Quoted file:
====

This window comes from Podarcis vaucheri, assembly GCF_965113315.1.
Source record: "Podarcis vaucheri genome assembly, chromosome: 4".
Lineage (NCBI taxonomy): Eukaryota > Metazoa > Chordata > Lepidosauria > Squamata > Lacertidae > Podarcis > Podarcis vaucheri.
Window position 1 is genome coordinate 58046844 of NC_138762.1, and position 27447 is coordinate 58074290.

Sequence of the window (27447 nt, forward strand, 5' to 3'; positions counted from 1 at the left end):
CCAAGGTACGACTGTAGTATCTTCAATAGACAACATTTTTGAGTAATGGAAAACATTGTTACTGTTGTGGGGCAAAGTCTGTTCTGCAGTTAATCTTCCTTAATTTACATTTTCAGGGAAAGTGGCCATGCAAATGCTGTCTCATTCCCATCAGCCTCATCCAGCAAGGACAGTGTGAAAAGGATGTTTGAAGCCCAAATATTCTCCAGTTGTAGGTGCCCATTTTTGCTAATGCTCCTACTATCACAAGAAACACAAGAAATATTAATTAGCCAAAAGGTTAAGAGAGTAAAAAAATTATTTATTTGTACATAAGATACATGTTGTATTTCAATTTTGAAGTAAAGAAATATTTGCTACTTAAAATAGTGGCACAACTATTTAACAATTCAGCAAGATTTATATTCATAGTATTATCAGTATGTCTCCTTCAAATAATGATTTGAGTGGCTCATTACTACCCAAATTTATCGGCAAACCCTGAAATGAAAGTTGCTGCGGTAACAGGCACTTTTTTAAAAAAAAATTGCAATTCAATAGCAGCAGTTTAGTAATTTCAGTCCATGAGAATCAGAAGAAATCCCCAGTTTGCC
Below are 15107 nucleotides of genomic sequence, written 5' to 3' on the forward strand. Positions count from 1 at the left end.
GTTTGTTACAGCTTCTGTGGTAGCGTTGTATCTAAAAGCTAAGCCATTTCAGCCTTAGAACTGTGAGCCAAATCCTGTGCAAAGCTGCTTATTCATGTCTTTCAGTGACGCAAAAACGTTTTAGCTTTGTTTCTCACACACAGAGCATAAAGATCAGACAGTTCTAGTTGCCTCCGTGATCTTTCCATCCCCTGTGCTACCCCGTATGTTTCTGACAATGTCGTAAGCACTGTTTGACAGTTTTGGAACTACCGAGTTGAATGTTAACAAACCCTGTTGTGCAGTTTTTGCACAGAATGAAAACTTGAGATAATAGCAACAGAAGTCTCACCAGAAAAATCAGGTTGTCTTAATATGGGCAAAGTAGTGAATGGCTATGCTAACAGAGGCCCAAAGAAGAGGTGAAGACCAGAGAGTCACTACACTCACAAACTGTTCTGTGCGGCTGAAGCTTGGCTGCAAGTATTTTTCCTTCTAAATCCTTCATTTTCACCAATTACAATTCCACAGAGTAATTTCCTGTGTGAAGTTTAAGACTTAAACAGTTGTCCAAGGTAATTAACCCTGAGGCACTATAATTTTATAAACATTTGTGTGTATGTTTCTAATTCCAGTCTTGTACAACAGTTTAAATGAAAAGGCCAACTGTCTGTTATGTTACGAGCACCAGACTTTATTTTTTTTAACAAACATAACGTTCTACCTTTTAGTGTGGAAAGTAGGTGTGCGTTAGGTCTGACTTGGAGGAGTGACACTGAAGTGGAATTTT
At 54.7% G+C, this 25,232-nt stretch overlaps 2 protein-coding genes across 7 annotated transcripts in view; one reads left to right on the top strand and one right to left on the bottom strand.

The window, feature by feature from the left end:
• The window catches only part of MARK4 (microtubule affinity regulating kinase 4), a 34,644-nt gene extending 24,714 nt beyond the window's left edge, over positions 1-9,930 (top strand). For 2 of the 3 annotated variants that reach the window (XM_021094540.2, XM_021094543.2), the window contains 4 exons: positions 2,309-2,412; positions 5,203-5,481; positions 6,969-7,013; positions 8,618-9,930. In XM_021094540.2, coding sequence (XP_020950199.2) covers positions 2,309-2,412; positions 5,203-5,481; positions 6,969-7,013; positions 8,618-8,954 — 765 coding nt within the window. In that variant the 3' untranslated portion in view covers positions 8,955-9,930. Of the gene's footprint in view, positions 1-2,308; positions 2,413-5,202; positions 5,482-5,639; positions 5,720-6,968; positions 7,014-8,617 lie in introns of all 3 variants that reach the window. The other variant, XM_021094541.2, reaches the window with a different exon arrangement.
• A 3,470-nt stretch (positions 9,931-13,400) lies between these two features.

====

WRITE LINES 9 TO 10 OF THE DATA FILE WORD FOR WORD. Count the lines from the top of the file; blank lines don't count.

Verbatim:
At 54.7% G+C, this 25,232-nt stretch overlaps 2 protein-coding genes across 7 annotated transcripts in view; one reads left to right on the top strand and one right to left on the bottom strand.

The window, feature by feature from the left end: